The reorganisation of districts in Andhra Pradesh, with each Lok Sabha constituency as the base, is turning out to be a ticklish job because of many disparities, including geographical ones. Distribution of resources, mainly natural, too is proving to be a tall task and could influence the eventual formation of new districts.
The number of districts in the state is supposed to increase to 25, from the existing count of 13, in line with the ruling YSR Congress' promise made on the eve of the general elections in 2019, with each Lok Sabha constituency as the base.
Since the Araku parliamentary constituency is spread over four districts now, the government came up with a proposal to split it into two new districts, thereby taking the count to 26.
As the high-level official committee, headed by the state chief secretary, was caught in a fix over the reorganisation exercise following several rounds of deliberations, it was said to have decided to leave the ultimate choice to the political leadership.
Officials involved in the exercise said that the state may eventually end up with more than the proposed 25-26 districts. "What happened in neighbouring Telangana could repeat in AP as well. They initially wanted to have 20 districts (after the state bifurcation) but ended up creating 31 and later made it 33. We may more or less match that," a top bureaucrat noted. As the exercise was turning out to be ticklish, the formation of new districts might get delayed beyond the intended date of March 31, 2021, he added.
The reorganisation of districts was intended to ensure ease of administration and accessibility to people as the present districts were large in size and have become "unwieldy to administer," the government had stated.
"The state government is committed in its endeavour to take governance to the doorsteps of the citizens, with the avowed objective of improving their lives and enhancing their satisfaction," government officials said, elaborating on the need for reorganisation.
But, when it got down to business, the high-level official committee headed by Chief Secretary Nilam Sawhney, realised that carving out new districts with each Lok Sabha segment as the base would not be an easy task, given the disparities in topography and also the resources. The committee, which was supposed to submit its report by November 7, has not yet accomplished its task despite holding five rounds of meetings in the last three months.
"The problem is not general but specific to certain (Lok Sabha) constituencies and districts. Araku is one case but there are many such segments where the Assembly constituencies under a Lok Sabha segment are split between districts. Going ahead with the current plan may lead to a new problem as there is a chance of some Assembly segments getting torn between (new) districts," a top official involved in the high-level committee pointed out.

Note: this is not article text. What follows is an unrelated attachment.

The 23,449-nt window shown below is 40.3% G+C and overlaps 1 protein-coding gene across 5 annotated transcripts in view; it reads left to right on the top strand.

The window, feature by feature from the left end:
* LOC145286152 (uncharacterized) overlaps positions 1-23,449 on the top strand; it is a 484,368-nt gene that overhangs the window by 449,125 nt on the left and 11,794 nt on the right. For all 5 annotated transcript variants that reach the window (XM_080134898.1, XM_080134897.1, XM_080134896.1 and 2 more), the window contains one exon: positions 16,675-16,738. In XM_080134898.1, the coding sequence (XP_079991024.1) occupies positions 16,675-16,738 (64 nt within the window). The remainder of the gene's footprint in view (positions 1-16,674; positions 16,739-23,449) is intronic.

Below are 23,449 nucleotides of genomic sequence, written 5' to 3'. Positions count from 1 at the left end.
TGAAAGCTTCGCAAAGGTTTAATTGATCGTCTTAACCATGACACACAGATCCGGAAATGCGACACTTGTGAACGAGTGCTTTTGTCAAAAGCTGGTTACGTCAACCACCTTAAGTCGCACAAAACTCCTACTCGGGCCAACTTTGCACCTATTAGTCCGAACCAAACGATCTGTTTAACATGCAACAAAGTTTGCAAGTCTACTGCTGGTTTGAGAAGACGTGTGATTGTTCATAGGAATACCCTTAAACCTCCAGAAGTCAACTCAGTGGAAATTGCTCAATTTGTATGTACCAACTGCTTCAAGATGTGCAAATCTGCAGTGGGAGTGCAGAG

While officials are grappling with administrative issues, political heat is also building up over the districts' reorganisation move. YSRC leaders in many places are raising various demands for formation of new districts, not necessarily with a Lok Sabha constituency as the base. The Srikakulam leaders, including Assembly Speaker Tammineni Seetaram, voiced their opposition to the splitting of their district as it would lose three important Assembly segments. They wanted the government to work out an alternative plan so that the existing geography of Srikakulam district is not disturbed even after the reorganisation. The main opposition party-- Telugu Desam Party also joined the chorus and strongly opposed the division of Srikakulam.
In Guntur district, there is a demand for a separate Palnadu district though a new one with Narsaraopet as headquarters is guaranteed.
Parallel to the efforts of the state administration, the police department too has come out with its own proposals for the division of its units, suggesting creation of 22 police districts.
Director-General of Police D G Sawang held a high- level meeting with his department officials across the state last week and chalked out plans for the reorganization of the police set up, proposing new units more or less co-terminus with the proposed (new) revenue districts.
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